It doesn’t matter if you’re at work or home, it seems that there’s always a need for music. Nowadays, there are a lot of softwares/websites that offer music on the go. Places like Last.fm and Pandora give you some freedom to listen to your favorite songs on the web. However, there’s a new kid in town and from the looks of it, the competition should take notice.
Grooveshark.com is an international online music search engine, music streaming service and music recommendation web software application. It allows users to search for, stream, and upload music FREE of charge that can be played immediately or added to a playlist you’ll create, name and share. Grooveshark aims to help bridge the growing gaps between artists, consumers and those in between who distribute, market, and promote music.
One of Grooveshark’s notable features is its recommendation system. It’s called “Grooveshark Radio”, and finds similar songs to those in a user’s playlist and queues them for playback. Similar to Pandora’s “thumbs up” and “thumbs down” feedback mechanism and Last.fm “rating” system, users of Grooveshark can tell the recommendation system whether a particular recommendation was good or not by clicking a “happy face” or “sad panda” icon. The main feature of Grooveshark is finding songs and playing them on demand instantly, building a queue in the process. When users are satisfied with the current list of songs in their queue, they are able to save the songs as a traditional playlist for future retrieval.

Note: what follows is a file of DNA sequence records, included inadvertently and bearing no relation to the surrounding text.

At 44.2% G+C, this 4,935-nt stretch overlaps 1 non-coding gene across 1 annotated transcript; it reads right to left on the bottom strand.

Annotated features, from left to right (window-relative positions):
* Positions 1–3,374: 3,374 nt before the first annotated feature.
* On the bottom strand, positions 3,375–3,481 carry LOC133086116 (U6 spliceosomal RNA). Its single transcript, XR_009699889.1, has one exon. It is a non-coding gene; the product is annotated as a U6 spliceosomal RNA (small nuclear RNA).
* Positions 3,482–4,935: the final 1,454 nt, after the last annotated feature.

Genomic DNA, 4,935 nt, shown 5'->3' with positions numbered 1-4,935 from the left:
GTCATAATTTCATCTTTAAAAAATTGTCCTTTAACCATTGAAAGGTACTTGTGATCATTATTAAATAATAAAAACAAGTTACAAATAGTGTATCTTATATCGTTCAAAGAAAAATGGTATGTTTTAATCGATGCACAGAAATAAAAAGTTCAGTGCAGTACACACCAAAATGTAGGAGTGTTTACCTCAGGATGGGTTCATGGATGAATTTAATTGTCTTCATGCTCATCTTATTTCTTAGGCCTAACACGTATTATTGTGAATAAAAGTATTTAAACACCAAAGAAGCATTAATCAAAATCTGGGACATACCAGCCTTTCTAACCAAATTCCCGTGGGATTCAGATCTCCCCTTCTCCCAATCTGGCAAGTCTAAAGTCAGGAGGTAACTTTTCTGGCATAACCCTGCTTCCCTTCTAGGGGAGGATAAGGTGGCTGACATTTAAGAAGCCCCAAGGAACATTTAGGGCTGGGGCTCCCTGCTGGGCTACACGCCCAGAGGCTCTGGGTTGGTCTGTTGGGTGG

A Twitter/Ping-like social feature allows users to “follow” each other making it easier to share songs by clicking a special heart icon which adds it to the logged-in user’s list of favorite users. This list can be accessed by navigating to the user’s profile on the service. Like users, songs and playlists can also be added to a favorites list. Music can be shared on Grooveshark by directly linking songs to other users within Grooveshark or by posting links to other social networks like Facebook and MySpace through a “broadcast” feature, or by creating music widgets (small, embeddable music players) that can be posted on external websites.
The website also allows users to upload music files from their hard drive to the search database, resulting in constant growth of its library as well as the option to buy the song from Amazon.com or iTunes. This all sounds like a “Music Facebook”. One word of caution though; concerns have been raised (see legal issues) over the legality of this content with regards to copyright infringement.